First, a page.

An earlier reference to Diamond here.

A Man Drinking

Annibale Carracci [1560-1609], c. 1581-84 

"Acting the part of the aristocratic courtier painter was what Carracci hated, and it was this lifestyle that led to his mental breakdown." Roy Bolton

Wine Cellar


The East Side of Los Angeles on a Sunny Day from clark vogeler on Vimeo.

Wednesday, April 15, 2009

spiritual guide

Xu Xi [1020-1090] member of the Sung Dynasty's Imperial Academy for sixty years and regarded as one of China's greatest landscape artists. 

Looking at this ink representation "was an act of meditation, bringing the viewer to a state closer to Buddha. The Chan sect of Buddhism, the largest at the time ... said that rituals and religious study were a waste of time. Buddha existed in everyone and could be reached by meditating. In the highest state of meditation you could see the 'Absolute Principle' of all life. Meditating on nature, or art that represented the unity of nature, was a way to do this."


An Amsterdam diamond polisher looks at the diamond through a lupe before polishing.

Kaizen is a Japanese word meaning, roughly, continuous, gradual improvement as in the polishing of a diamond.

Tuesday, April 14, 2009


Ayae Takahashi, ISE Cultural Foundation. Husband Harvard psychiatrist here.


The top 99 ethical companies in the world here. One Canadian company made the list.

creative destruction

Schumpeter at Harvard, 1940s

"But in capitalist reality as distinguished from its textbook picture, it is not [price] competition which counts but the competition from the new commodity, the new technology, the new source of supply, the new type of organization ... competition which commands a decisive cost or quality advantage and which strikes not at the margins of the profits and the outputs of the existing firms but at their foundations and their very lives."
- Joesph A. Schumpeter [1883-1950], Capitalism, Socialism and Democracy, 1942, who inspired Intel co-founder and President Andy Grove [born 1936], who was more essential to the high-tech revolution than Bill Gates[born 1955], Steve Jobs [born 1955], Larry Ellison [born 1944]  and others according to Mark Andreessen [born 1971].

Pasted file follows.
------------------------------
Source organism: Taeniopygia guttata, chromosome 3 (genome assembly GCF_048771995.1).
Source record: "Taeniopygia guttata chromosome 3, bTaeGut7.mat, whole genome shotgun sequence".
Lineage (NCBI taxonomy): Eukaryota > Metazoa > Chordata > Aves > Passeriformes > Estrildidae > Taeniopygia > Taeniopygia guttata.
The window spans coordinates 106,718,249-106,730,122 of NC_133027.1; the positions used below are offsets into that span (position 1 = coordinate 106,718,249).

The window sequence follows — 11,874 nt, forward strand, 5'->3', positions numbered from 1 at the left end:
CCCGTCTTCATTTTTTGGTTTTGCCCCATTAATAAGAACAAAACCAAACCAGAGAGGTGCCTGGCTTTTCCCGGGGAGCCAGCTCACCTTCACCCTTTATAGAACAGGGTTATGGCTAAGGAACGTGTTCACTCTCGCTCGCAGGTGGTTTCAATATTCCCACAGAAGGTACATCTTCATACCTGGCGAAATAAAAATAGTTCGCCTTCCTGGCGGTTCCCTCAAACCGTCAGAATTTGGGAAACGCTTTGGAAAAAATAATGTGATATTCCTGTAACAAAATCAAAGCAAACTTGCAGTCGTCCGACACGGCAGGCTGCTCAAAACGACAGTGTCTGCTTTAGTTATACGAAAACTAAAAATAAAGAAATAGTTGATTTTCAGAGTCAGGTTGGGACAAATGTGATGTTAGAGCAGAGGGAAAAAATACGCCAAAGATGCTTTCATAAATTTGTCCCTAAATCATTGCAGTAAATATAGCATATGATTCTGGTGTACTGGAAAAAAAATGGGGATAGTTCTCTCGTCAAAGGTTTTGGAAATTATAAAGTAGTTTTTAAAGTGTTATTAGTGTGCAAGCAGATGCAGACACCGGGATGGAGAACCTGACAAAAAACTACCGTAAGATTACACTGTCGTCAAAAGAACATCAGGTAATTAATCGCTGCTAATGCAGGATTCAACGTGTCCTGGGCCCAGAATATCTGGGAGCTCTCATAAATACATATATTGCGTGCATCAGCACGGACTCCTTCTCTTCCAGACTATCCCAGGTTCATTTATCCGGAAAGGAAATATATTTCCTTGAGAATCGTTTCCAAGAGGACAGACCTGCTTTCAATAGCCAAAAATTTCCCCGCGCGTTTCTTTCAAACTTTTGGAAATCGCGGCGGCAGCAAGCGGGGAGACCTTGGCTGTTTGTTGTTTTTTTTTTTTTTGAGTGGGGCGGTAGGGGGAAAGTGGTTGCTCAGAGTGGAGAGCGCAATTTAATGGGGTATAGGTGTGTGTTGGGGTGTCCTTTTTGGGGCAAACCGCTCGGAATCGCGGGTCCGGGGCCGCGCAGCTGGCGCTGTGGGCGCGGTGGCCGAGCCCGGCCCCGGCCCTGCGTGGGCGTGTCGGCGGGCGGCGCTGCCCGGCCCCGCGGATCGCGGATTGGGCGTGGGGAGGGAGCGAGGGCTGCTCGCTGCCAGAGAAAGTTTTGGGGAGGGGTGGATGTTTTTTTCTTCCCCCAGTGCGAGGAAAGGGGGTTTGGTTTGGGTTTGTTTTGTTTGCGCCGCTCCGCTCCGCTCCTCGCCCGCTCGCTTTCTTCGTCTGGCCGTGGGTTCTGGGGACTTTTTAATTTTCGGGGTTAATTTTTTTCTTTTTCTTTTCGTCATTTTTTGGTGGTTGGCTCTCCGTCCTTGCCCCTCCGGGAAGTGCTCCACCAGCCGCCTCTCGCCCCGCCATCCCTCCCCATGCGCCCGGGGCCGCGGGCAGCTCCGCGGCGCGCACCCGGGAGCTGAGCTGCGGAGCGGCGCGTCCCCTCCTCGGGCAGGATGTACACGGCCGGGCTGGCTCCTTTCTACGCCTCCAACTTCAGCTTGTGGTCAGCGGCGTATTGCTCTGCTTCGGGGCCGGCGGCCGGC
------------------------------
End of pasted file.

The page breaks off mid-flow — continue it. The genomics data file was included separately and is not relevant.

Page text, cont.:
An earlier reference to Bill Gates and Steve Jobs here. Another reference to Jobs here.

hang ten

The artist Thomas Campbell [born 1969] surfs many different media — from painting to documentary film. His studio in Santa Cruz, Calif., is strategically located for easy access to great waves. NYT.

Tony Hawk [born 1968] is a fan.


Primatologist Jane Goodall talks about her work here. As Stephen Jay Gould said, "Jane Goodall's work with chimpanzees represents one of the Western world's greatest scientific achievements."

Monday, April 13, 2009



"If you are squeamish
don't prod the beach rubble."
- Sappho [~630-570 BCE]


The Council House is a form of public or social housing in the United Kingdom.


Twice as many people commit suicide annually as are killed in homicide.

early photos

In 1925, $0.25 had the purchasing power of about $3. More early photographs here.


Édouard Manet [1823-1883], Monet Painting on his Boat, 1874.

Monet had fitted up a small houseboat where he could work in peaceful isolation amidst all the colorful elements of nature he sought to record. When the sun got too hot, he stretched an awning from the cabin amidships to the small mast aft. Manet twice painted his friend at work in his floating studio; this is the brighter and livelier version. Seen sharply in profile in the foreground, wearing yellow flannel trousers and a white shirt with a dark tie, Monet paints the landscape in front of him. His wife Camille is seated in the doorway of the cabin.

- Albert Skira, Impressionism After 1873, 1959, p.34 

An earlier reference to Monet here.

Sunday, April 12, 2009

mimicking nature

"The best engineering mimics nature."
- Dean Kamen [born 1951]

An earlier reference to Kamen here.

Kiro News

The finest new source for pretend doctors here.

An earlier reference to chiropractors here.

Left Brain

"Crazy. Random. Weird. Beyond formula. But structured." is the self-described thinking of Conan O'Brien [born 1963] and his most successful writers.

Earlier references to O'Brien here and here.

wound seriously

"That which does not kill us makes us stronger."
- Friedrich Nietzsche


That which does not kill us can also leave us maimed and ruined for life.

An earlier reference to Nietzsche here.


James Lynch [born 1956], The Yellow Field, egg tempera on gesso

If the world were a village of 100 people

More here.


In his run for the Presidency against Herbert Hoover in 1932, on economics Franklin D. Roosevelt
had a breezy and disconcerting ability to put forward contradictory policies without the slightest embarrassment. So while he pledged to increase federal relief for unemployment, supported higher tariffs, government development of power projects, increased regulation of securities markets, and the separation of commercial and investment banking, he also criticized Hoover for fiscal extravagance, accused him of encouraging inflation, and promised to balance the budget and commit himself to "sound money." But voters did not care about consistency, they wanted bold action. In November 1932, Roosevelt got 22.8 million votes against Hoover's 15.7 million, the greatest electoral sweep since Lincoln beat McClellan in 1864.
- Liaquat Ahamed, Lords of Finance, 2009, p. 442

F.D.R. ranks 3rd best out of 42 Presidents; Hoover ranks 34th. Details here

An earlier reference to F.D.R. here.